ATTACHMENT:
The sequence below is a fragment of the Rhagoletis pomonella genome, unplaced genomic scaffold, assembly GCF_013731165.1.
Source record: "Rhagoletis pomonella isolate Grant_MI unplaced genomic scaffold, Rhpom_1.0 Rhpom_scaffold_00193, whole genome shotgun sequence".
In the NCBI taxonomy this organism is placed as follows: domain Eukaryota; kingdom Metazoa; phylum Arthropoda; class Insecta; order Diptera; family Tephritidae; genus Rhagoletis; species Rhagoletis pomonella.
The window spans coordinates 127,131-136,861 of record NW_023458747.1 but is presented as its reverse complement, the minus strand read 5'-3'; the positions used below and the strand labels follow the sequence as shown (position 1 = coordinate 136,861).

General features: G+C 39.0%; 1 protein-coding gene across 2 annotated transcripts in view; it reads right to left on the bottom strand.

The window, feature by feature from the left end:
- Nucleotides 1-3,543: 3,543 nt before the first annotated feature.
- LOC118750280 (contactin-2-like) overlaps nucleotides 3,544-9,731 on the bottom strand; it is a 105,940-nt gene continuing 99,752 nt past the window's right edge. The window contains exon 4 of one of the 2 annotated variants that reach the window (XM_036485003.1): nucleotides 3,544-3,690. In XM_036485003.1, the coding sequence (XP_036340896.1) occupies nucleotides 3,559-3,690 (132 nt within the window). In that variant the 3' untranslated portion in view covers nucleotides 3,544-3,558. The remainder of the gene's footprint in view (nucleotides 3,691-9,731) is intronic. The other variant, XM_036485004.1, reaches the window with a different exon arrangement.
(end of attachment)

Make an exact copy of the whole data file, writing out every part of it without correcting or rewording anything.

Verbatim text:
The sequence below is a fragment of the Rhagoletis pomonella genome, unplaced genomic scaffold, assembly GCF_013731165.1.
Source record: "Rhagoletis pomonella isolate Grant_MI unplaced genomic scaffold, Rhpom_1.0 Rhpom_scaffold_00193, whole genome shotgun sequence".
In the NCBI taxonomy this organism is placed as follows: domain Eukaryota; kingdom Metazoa; phylum Arthropoda; class Insecta; order Diptera; family Tephritidae; genus Rhagoletis; species Rhagoletis pomonella.
The window spans coordinates 127,131-136,861 of record NW_023458747.1 but is presented as its reverse complement, the minus strand read 5'-3'; the positions used below and the strand labels follow the sequence as shown (position 1 = coordinate 136,861).

General features: G+C 39.0%; 1 protein-coding gene across 2 annotated transcripts in view; it reads right to left on the bottom strand.

The window, feature by feature from the left end:
- Nucleotides 1-3,543: 3,543 nt before the first annotated feature.
- LOC118750280 (contactin-2-like) overlaps nucleotides 3,544-9,731 on the bottom strand; it is a 105,940-nt gene continuing 99,752 nt past the window's right edge. The window contains exon 4 of one of the 2 annotated variants that reach the window (XM_036485003.1): nucleotides 3,544-3,690. In XM_036485003.1, the coding sequence (XP_036340896.1) occupies nucleotides 3,559-3,690 (132 nt within the window). In that variant the 3' untranslated portion in view covers nucleotides 3,544-3,558. The remainder of the gene's footprint in view (nucleotides 3,691-9,731) is intronic. The other variant, XM_036485004.1, reaches the window with a different exon arrangement.